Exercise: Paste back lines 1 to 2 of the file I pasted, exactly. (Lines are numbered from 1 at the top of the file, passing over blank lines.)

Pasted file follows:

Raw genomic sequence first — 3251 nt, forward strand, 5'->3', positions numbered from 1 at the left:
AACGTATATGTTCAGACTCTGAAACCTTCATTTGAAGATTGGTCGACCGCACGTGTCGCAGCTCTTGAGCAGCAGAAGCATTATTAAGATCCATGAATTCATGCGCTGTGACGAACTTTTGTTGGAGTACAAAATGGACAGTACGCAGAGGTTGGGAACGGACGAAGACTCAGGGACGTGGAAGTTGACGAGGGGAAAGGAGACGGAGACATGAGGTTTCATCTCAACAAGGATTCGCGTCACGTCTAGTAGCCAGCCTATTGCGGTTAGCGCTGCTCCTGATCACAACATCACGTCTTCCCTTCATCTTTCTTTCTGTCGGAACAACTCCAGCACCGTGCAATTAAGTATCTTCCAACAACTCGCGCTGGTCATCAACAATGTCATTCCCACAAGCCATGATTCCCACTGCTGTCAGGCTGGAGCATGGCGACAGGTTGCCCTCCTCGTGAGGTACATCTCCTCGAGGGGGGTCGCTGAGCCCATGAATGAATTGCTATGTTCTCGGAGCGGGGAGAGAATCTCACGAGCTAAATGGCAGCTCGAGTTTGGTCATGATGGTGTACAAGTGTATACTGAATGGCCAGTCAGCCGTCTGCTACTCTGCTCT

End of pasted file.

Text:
Raw genomic sequence first — 3251 nt, forward strand, 5'->3', positions numbered from 1 at the left:
AACGTATATGTTCAGACTCTGAAACCTTCATTTGAAGATTGGTCGACCGCACGTGTCGCAGCTCTTGAGCAGCAGAAGCATTATTAAGATCCATGAATTCATGCGCTGTGACGAACTTTTGTTGGAGTACAAAATGGACAGTACGCAGAGGTTGGGAACGGACGAAGACTCAGGGACGTGGAAGTTGACGAGGGGAAAGGAGACGGAGACATGAGGTTTCATCTCAACAAGGATTCGCGTCACGTCTAGTAGCCAGCCTATTGCGGTTAGCGCTGCTCCTGATCACAACATCACGTCTTCCCTTCATCTTTCTTTCTGTCGGAACAACTCCAGCACCGTGCAATTAAGTATCTTCCAACAACTCGCGCTGGTCATCAACAATGTCATTCCCACAAGCCATGATTCCCACTGCTGTCAGGCTGGAGCATGGCGACAGGTTGCCCTCCTCGTGAGGTACATCTCCTCGAGGGGGGTCGCTGAGCCCATGAATGAATTGCTATGTTCTCGGAGCGGGGAGAGAATCTCACGAGCTAAATGGCAGCTCGAGTTTGGTCATGATGGTGTACAAGTGTATACTGAATGGCCAGTCAGCCGTCTGCTACTCTGCTCT